Scientists and philosophers of science are not agreed on its meaning. One view is that laws are human constructs imposed on reality: they are inventions. At the other extreme is the view that laws are inherent in reality: hence, they are discovered. A middle view, which is the one I take, is that laws are human representations of a God-given reality; they are constantly in need of modification to better represent reality, and at best they will assymptotically approach reality.
Likewise, there is no precision to the meaning of the word ‘law’ in Scripture.
Al Wolters makes some important observations:
[Law] is both compelling (laws of nature) and appealing (norms), and the range of its validity can be both sweeping (general) and individual (particular). (Wolters 1986 p. 17)
Scripture is unequivocal: God orders his creation, both human and non-human, through his decrees and laws (Ps. 147:15–20). Scientific ‘laws’ are human constructions, although they are bound to the creation order. Their usefulness is dependent upon how close they come to the laws by which God orders his creation. They are not, as Kant maintained, human constructions imposed on reality.
‘Miracle’, like ‘law’, is a slippery concept.8 The popular conception of a miracle is threefold: it is a violation of a natural law, it is a divine intervention and it is a supernatural event. All are inadequate.
Swinburne, Mackie and Hume all define miracle as a violation or transgression (Hume) of a law of nature. This notion is a leftover from the 18th century when deism was at its peak. Eichrodt points out that it certainly would not
occur to the devout Old Testament believer to make a breach of the Laws of Nature a condicio sine qua non of the miraculous character of an event. (p. 163)9
God does not violate his own laws, but works with and through them; he is faithful to the creation order, which had its origin in him. This is not to say that God is subject to his laws. Perhaps Augustine was near to the truth when he described a portent (miracle) as an event that ‘happens not contrary to nature, but contrary to what we know as nature’ (De Civitate Dei XII.8). Fuller objects to such a definition because it may mean, scientific advances permitting, that ‘we shall know so much about nature that there will be no place for miracle after all’ (1963 p. 8). The objection is ill-founded.
It is likewise a mistake to describe miracles as divine interventions. An intervention implies that the intervener is absent prior to the intervention. God is present in all of creation, it is therefore illogical to describe his action in the creation as an intervention (Davies 1992).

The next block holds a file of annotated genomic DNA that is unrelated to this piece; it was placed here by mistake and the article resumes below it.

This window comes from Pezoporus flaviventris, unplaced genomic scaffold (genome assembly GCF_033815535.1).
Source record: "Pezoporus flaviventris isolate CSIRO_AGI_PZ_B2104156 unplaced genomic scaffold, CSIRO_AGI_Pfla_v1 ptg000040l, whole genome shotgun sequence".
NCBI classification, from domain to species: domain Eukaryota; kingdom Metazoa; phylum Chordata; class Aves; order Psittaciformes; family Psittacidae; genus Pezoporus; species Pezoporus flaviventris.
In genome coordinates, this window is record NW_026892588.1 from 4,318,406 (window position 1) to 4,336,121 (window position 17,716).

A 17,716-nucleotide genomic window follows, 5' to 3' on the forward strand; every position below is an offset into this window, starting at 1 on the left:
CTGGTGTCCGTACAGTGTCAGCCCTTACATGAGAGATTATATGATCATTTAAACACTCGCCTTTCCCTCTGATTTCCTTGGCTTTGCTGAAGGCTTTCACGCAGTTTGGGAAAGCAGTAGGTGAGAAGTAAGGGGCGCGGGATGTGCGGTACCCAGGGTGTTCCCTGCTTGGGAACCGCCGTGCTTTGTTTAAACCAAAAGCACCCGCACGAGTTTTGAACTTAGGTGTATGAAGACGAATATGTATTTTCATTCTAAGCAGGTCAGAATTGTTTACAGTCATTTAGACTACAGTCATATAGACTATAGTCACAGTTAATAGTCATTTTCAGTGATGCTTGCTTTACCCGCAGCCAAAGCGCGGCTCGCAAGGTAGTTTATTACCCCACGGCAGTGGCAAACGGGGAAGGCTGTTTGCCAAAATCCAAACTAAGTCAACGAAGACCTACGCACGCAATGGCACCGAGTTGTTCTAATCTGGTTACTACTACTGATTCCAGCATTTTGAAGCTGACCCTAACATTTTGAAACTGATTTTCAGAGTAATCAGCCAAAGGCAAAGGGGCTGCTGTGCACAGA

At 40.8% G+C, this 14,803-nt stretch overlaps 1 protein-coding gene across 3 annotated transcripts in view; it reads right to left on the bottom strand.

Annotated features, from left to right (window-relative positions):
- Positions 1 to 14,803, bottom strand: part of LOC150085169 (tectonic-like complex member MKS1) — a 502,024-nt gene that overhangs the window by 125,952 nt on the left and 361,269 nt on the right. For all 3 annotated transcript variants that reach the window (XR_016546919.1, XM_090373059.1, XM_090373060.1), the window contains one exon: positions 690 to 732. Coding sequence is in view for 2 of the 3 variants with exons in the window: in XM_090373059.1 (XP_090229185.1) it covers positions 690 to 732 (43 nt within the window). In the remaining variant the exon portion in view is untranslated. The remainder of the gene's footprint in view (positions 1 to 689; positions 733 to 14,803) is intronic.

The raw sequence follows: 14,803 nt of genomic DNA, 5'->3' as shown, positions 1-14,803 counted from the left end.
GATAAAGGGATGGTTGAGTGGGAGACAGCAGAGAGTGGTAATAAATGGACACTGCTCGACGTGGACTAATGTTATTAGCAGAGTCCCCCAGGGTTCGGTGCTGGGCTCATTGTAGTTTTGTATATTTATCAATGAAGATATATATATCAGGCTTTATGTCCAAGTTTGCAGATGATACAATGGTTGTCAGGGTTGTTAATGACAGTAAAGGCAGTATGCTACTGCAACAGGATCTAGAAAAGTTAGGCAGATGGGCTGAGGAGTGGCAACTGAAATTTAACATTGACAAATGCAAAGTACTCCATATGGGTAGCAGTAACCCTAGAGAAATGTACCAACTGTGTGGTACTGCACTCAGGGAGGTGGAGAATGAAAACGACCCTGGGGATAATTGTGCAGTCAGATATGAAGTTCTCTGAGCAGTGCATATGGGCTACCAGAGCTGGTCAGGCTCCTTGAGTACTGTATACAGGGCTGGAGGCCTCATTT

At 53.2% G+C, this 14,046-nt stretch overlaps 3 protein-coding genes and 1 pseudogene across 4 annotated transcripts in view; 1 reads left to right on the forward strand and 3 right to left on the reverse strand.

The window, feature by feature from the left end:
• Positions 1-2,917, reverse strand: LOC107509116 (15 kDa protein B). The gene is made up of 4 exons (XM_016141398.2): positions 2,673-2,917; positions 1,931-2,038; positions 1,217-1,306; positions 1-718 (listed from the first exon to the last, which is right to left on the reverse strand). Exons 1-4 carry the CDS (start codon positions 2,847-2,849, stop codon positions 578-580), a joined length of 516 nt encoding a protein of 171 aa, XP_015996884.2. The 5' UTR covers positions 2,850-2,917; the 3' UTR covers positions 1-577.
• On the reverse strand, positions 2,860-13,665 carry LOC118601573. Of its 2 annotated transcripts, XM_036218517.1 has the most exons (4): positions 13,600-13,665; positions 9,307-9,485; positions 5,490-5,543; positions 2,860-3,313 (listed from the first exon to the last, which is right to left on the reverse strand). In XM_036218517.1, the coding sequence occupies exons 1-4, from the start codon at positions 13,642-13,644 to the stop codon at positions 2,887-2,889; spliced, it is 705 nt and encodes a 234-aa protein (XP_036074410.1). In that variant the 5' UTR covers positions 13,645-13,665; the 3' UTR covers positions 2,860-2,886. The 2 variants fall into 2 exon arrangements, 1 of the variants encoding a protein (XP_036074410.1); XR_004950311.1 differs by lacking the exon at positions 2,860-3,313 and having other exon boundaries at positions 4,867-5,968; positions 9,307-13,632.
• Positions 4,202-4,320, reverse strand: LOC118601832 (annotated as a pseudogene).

Can we describe miracles as a supernatural phenomenon? The idea that miracles are supernatural events has its origin in rationalism, not in the scriptures. God is the God of the laws of nature: he does not violate his own principles to work a miracle. Miracles are natural events.10 Eichrodt, again, points out that ‘even the course of Nature itself counts as a miracle’ (p. 162). Nature is not autonomous: all things are held together by Christ. He is both the source and sustainer of all things. Fallen nature is not normal, as rationalism assumes, and supernaturalism, with its nature/supernature dualism, need not be invoked to explain that which rationalism cannot. As Diemer puts it:
The fundamental fault of supernaturalism is that it begins with a rationalistic and deistic theory of nature in which only a nature torn loose from its moorings and impoverished is reckoned with.… As long as rationalism exists, supernaturalism will not disappear. Supernaturalism fills the vacuum that rationalism creates. (Diemer nd p. 17)
How then are we to explain miracles? John Polkinghorne suggests that the fundamental problem of miracles is
how these strange events can be set within a consistent overall pattern of God’s reliable activity; how can we accept them without subscribing to a capricious interventionist God, who is a concept of paganism rather than Christianity. (Polkinghorne 1989 p. 51)
To this we might add: ‘and without subscribing to an unbiblical supernaturalism’.
Miracles are part of the created order. In performing miraculous events, Jesus was restoring the creation to its original order. They are glimpses of the consummated kingdom of God, signposts to the kingdom, or, as Polkinghorne has it, ‘transparent moments in which the Kingdom is found to be manifestly present’; they are restoring humans and the creation to their proper relationships.